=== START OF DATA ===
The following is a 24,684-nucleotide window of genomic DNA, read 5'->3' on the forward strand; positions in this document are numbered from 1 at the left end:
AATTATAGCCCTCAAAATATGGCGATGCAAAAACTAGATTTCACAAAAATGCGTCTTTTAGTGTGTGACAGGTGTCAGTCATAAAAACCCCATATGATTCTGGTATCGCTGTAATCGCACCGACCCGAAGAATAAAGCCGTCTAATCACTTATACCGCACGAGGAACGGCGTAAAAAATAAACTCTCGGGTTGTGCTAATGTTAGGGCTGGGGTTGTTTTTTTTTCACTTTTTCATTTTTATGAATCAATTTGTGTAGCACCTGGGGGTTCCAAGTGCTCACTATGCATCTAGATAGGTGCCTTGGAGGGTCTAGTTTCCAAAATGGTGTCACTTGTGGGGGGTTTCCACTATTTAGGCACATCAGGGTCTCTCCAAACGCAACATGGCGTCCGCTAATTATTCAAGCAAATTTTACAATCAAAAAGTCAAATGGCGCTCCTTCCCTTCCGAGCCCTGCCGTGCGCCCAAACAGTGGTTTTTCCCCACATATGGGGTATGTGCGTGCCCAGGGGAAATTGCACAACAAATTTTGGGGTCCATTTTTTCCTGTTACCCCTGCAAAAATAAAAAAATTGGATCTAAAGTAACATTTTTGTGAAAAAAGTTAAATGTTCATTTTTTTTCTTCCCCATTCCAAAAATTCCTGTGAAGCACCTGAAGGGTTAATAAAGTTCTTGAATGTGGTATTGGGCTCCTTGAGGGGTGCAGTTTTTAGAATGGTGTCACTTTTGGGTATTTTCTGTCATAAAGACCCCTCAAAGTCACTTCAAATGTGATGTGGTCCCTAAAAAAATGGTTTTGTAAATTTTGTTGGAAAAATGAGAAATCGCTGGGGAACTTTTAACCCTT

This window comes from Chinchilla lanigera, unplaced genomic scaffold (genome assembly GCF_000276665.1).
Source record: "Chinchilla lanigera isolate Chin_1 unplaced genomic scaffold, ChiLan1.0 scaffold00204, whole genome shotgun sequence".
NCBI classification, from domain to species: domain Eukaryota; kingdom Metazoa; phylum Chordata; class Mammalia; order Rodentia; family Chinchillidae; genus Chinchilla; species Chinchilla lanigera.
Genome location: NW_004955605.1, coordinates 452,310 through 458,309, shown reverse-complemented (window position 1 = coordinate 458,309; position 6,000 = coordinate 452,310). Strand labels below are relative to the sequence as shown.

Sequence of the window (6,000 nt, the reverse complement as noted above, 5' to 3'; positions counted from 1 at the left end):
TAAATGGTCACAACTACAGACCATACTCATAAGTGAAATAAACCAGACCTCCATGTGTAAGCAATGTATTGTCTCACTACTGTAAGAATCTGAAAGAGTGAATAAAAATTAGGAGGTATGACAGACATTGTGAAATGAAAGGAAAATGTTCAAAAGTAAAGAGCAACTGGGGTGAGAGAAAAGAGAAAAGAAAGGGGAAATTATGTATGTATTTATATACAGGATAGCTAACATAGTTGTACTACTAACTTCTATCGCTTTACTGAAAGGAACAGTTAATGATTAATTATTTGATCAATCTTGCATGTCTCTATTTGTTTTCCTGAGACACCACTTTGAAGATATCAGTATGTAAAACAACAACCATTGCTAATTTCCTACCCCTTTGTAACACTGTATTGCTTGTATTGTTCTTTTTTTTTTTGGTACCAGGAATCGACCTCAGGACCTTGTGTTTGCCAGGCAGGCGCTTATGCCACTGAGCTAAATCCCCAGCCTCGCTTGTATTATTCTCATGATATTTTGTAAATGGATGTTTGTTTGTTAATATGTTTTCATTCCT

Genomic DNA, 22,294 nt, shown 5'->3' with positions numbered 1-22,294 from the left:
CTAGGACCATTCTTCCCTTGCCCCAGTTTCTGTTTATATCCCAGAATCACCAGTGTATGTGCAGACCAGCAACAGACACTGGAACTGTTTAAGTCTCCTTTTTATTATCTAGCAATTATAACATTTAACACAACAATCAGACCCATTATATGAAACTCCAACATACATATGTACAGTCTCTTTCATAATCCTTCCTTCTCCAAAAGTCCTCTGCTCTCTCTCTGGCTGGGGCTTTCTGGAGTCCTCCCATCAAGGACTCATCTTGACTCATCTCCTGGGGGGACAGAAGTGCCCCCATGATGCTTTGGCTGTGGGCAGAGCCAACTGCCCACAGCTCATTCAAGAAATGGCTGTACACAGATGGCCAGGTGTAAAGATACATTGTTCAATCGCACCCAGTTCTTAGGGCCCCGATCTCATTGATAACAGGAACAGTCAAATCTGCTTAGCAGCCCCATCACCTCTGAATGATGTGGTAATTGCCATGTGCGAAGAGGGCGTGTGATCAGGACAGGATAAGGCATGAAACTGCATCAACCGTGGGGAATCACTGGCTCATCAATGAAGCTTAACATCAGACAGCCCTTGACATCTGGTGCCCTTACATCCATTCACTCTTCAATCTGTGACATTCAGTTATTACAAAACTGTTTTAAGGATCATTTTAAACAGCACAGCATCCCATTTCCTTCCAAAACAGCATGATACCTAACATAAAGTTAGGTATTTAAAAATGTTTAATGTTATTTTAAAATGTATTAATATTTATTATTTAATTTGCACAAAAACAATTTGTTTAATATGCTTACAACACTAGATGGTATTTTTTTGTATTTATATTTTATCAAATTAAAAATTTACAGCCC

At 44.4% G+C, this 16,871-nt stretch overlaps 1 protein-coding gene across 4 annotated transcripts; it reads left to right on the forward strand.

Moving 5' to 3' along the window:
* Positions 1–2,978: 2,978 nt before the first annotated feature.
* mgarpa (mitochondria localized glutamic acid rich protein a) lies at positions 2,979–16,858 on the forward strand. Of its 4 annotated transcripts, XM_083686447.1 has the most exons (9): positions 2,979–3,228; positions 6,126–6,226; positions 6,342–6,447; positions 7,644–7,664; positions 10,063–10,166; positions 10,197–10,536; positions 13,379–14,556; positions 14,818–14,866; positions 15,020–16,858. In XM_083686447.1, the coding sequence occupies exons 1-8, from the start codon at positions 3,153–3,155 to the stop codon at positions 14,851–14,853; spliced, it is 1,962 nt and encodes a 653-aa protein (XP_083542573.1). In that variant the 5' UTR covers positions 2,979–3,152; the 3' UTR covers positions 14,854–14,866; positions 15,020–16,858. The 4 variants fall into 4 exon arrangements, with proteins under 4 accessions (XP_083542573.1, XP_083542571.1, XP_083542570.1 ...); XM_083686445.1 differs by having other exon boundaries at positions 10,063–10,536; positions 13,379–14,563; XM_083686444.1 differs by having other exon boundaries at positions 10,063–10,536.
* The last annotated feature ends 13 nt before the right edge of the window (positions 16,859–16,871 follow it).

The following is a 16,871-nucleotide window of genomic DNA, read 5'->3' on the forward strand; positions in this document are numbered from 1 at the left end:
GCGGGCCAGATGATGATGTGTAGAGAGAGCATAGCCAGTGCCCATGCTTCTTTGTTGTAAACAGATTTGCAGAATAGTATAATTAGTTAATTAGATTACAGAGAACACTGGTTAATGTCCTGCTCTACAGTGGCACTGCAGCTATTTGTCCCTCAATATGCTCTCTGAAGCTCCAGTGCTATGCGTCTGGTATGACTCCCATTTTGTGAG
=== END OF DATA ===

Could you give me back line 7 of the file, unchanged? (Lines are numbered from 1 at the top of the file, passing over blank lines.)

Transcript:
Sequence of the window (6,000 nt, the reverse complement as noted above, 5' to 3'; positions counted from 1 at the left end):